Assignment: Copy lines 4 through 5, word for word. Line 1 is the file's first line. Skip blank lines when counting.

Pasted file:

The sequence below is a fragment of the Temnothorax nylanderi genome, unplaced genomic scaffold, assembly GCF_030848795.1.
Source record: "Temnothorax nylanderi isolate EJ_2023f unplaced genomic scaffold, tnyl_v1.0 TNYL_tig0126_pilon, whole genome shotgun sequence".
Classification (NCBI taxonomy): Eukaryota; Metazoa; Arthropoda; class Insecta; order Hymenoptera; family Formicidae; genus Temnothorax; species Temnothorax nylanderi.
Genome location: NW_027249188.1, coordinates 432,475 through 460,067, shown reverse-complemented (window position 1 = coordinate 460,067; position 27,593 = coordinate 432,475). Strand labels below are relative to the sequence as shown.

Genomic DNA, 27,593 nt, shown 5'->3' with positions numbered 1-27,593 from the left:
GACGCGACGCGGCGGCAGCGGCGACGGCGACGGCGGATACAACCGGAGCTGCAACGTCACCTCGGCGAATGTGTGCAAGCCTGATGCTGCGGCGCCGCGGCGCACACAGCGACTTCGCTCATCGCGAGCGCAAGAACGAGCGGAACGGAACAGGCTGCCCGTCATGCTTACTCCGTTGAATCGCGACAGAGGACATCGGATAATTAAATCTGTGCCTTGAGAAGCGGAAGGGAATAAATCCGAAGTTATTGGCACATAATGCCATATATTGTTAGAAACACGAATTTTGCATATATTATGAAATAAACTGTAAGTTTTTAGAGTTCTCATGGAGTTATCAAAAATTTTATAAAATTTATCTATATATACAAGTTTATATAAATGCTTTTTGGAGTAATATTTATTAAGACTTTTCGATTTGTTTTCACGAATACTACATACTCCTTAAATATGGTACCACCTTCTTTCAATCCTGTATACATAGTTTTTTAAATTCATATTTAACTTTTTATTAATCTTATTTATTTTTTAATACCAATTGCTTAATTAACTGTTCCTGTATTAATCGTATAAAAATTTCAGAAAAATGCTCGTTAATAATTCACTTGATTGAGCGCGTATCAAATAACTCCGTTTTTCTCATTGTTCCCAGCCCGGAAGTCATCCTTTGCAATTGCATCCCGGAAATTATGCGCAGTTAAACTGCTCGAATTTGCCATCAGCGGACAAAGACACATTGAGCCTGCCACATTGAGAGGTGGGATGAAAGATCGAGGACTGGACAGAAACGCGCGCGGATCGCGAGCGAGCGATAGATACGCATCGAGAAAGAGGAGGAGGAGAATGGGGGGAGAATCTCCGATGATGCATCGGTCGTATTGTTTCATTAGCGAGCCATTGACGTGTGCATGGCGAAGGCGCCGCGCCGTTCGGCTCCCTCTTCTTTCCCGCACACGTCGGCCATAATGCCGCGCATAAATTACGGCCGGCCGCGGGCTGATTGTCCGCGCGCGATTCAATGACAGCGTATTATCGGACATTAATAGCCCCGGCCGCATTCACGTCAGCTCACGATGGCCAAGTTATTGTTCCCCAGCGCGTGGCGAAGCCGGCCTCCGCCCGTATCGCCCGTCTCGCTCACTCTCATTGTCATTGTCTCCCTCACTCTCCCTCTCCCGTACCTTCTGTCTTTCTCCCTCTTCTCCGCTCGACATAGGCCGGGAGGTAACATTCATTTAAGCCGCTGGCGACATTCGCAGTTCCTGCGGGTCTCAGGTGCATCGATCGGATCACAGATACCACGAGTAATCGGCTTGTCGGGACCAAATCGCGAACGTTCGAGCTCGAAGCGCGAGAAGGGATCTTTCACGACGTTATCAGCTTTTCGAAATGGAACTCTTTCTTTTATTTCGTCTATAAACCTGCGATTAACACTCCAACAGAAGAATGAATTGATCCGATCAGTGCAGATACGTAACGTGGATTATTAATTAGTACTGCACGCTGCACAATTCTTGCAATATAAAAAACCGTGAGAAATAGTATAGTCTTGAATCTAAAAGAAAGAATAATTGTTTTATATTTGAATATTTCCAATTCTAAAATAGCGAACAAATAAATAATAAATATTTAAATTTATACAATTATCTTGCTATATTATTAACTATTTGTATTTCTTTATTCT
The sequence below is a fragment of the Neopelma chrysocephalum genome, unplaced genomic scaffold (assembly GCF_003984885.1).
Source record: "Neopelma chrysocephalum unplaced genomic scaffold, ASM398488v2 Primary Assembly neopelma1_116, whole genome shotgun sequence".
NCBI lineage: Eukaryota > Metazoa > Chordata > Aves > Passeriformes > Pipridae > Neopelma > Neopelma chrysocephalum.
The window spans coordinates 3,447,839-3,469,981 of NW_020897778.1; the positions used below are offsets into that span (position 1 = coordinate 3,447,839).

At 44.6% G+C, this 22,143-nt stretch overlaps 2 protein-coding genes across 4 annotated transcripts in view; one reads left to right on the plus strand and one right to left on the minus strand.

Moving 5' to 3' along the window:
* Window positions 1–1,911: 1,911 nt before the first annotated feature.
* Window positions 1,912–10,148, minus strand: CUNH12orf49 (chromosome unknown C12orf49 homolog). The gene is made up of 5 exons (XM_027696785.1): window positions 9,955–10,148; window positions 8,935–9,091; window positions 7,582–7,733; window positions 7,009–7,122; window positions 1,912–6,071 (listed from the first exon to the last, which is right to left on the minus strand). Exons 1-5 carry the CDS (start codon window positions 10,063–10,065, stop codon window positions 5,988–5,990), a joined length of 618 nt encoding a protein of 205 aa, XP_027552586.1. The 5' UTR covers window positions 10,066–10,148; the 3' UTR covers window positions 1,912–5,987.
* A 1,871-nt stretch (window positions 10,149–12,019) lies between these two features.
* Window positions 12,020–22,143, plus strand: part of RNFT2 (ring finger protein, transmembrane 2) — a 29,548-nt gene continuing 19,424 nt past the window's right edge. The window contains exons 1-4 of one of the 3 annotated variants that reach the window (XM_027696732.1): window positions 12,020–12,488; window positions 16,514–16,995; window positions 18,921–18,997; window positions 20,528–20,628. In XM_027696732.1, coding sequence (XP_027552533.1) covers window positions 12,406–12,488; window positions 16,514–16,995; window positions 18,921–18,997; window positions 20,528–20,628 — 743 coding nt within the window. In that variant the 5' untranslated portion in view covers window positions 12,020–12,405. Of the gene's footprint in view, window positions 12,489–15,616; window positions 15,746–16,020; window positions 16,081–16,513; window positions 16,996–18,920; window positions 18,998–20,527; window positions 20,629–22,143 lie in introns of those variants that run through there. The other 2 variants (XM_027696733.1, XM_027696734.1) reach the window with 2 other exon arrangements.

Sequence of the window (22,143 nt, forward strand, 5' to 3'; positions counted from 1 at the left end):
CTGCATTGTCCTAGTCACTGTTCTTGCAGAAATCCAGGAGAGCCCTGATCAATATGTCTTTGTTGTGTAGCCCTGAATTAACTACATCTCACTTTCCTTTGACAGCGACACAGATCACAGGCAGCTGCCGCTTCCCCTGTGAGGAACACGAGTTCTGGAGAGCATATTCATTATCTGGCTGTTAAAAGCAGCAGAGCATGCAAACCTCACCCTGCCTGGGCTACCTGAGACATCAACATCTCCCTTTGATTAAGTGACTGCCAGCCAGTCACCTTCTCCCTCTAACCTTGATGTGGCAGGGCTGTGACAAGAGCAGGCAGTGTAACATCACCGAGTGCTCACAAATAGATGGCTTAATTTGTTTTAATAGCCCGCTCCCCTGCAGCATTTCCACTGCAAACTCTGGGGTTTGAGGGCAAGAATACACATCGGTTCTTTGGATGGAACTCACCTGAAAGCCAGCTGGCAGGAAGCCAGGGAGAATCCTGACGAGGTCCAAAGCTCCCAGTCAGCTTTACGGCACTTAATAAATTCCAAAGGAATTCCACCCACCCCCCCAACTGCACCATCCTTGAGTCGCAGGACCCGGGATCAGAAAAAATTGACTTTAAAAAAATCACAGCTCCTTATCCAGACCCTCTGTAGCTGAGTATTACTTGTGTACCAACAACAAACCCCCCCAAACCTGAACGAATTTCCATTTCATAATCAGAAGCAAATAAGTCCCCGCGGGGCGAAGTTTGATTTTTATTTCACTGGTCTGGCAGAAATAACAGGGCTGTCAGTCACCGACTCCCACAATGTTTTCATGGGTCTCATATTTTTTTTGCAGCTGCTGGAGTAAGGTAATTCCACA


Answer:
Genome location: NW_027249188.1, coordinates 432,475 through 460,067, shown reverse-complemented (window position 1 = coordinate 460,067; position 27,593 = coordinate 432,475). Strand labels below are relative to the sequence as shown.

Genomic DNA, 27,593 nt, shown 5'->3' with positions numbered 1-27,593 from the left: